Gilbert Kaplan is obsessed with Mahler’s Symphony No. 2 (Resurrection), and that’s becoming a problem for some.
The business tycoon has studied the piece his whole life and is recognized as a leading authority on it. He owns the original manuscript and co-edited a recent edition that Vienna’s International Gustav Mahler Society points to as the official score.
Kaplan has also conducted the symphony with at least 50 orchestras around the world and recorded the work with the Vienna Philharmonic and the London Symphony Orchestra. The latter is the all-time best-selling recording of the Resurrection.
But people have a problem with the conducting part because Kaplan is an amateur who essentially willed his way onto the stage, and musicians who play for him don’t think he’s very good.
That disdain rose to a boil last month when Kaplan led the Second at the New York Philharmonic. Before the show, musicians demanded a special meeting with orchestra president Zarin Mehta and railed the whole time about Kaplan’s shortcomings.
But the matter remained more or less private until trombonist David Finlayson decided to lace into Kaplan on his blog.
“My colleagues and I gave what we could to this rudderless performance but the evening proved to be nothing more than a simplistic reading of a very wonderful piece of music,” he lamented.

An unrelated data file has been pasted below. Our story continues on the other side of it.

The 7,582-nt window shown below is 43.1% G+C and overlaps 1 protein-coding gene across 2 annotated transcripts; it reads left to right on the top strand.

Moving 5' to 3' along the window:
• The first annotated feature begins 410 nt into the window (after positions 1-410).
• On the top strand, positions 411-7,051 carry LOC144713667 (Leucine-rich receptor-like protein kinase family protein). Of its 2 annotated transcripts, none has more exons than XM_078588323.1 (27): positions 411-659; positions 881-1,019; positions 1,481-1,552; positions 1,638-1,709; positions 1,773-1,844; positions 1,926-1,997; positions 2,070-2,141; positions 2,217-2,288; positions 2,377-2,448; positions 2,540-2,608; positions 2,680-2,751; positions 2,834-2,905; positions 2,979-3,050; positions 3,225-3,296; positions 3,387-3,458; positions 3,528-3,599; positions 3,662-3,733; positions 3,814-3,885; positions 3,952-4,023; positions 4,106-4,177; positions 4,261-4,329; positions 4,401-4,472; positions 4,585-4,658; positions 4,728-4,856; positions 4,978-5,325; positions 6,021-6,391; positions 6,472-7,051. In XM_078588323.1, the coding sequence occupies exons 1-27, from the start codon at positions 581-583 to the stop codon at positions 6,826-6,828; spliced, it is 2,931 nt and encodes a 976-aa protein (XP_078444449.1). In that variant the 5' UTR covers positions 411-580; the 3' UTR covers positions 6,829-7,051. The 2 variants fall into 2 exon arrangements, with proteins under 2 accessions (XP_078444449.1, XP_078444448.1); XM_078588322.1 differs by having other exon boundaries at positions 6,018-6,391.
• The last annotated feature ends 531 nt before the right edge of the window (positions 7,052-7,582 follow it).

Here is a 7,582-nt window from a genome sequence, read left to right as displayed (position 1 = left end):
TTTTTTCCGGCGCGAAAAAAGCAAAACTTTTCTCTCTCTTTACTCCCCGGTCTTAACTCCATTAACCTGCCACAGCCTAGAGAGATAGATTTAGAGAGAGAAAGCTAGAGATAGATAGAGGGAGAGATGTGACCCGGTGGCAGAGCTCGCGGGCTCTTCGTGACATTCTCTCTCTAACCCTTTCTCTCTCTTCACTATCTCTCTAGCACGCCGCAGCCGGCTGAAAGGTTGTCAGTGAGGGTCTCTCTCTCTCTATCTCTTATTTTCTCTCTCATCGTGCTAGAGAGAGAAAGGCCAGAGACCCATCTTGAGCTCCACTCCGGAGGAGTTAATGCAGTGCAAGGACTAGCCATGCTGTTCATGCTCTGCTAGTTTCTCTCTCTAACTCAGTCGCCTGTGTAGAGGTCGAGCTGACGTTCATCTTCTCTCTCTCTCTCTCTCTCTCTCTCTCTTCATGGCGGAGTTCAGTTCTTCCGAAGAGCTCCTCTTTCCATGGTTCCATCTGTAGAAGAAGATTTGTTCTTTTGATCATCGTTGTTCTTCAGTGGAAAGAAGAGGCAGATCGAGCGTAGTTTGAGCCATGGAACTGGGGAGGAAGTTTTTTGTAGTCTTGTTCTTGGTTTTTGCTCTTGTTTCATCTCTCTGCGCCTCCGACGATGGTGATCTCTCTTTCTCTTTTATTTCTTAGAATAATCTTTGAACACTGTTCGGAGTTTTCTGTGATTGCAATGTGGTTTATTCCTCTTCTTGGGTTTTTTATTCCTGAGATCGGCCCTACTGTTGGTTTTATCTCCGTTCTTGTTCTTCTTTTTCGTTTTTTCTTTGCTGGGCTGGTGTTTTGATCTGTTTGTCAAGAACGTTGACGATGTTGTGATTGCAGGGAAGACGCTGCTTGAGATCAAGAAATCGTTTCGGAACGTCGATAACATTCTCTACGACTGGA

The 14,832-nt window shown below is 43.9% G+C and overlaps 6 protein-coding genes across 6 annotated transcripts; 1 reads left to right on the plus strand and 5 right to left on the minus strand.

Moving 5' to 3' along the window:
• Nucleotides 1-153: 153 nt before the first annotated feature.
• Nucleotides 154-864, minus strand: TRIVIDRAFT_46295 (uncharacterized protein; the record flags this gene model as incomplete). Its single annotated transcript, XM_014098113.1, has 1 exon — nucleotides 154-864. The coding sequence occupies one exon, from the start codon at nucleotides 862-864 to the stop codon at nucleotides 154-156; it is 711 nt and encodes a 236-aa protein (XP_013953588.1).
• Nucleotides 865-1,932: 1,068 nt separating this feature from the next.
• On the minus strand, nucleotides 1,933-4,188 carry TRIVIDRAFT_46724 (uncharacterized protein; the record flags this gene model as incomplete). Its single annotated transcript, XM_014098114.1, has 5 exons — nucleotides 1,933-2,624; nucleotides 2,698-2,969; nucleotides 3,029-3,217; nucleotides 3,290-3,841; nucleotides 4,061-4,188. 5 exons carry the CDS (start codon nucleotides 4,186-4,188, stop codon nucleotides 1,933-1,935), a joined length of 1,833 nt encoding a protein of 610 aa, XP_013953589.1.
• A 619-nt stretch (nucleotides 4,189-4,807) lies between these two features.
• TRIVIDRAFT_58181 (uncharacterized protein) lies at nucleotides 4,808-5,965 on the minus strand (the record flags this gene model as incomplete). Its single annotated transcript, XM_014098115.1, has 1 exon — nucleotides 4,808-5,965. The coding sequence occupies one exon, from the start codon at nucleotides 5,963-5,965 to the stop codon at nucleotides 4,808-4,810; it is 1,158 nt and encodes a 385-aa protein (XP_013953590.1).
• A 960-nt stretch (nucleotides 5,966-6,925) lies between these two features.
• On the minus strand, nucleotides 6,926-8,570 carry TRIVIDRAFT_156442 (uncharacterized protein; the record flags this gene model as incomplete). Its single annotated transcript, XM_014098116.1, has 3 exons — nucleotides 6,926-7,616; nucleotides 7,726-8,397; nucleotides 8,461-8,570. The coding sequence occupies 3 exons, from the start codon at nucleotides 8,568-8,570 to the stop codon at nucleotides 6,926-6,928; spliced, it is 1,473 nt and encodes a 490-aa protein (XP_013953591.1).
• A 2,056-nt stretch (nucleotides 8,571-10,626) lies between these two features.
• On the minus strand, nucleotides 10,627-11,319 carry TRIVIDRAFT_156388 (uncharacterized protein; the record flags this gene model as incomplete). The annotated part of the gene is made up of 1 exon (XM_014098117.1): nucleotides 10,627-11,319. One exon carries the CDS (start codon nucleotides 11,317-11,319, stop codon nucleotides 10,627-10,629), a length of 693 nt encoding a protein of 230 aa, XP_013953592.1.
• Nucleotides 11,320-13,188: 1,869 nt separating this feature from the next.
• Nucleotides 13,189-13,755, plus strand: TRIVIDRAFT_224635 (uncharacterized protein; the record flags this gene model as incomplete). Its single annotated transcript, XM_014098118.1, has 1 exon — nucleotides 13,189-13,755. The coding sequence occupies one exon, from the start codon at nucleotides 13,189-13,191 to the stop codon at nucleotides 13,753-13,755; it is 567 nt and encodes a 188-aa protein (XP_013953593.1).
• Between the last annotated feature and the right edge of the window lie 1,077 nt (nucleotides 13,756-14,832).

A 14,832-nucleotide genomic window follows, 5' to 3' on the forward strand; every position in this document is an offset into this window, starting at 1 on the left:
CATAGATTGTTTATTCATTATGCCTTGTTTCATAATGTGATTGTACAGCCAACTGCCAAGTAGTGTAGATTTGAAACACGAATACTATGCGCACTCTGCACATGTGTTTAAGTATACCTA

Then he really got into it, belittling Kaplan’s obsession and career-odyssey as a “woefully sad farce,” subtily accusing orchestra governing bodies of supporting the folly, and hinting that an extra donation here or there might have greased the skids.
This sort of thing would seem a bit off-putting to many who exist in the genteel world of the New York Philharmonic, but Kaplan took it in stride. “I don’t think anyone will confuse me with (music director) Lorin Maazel when it comes to technique…but I do get the results I want,” he told the New York Times.
“If some people are displeased, I can’t help it.”
Meanwhile, Times critic Steve Smith praised the Philharmonic’s performance. Smith wrote that the amateur conductor beat time and rendered cues adequately and that “his efforts were evident throughout a performance of sharp definition and shattering power.”
And the audience gave it a standing ovation.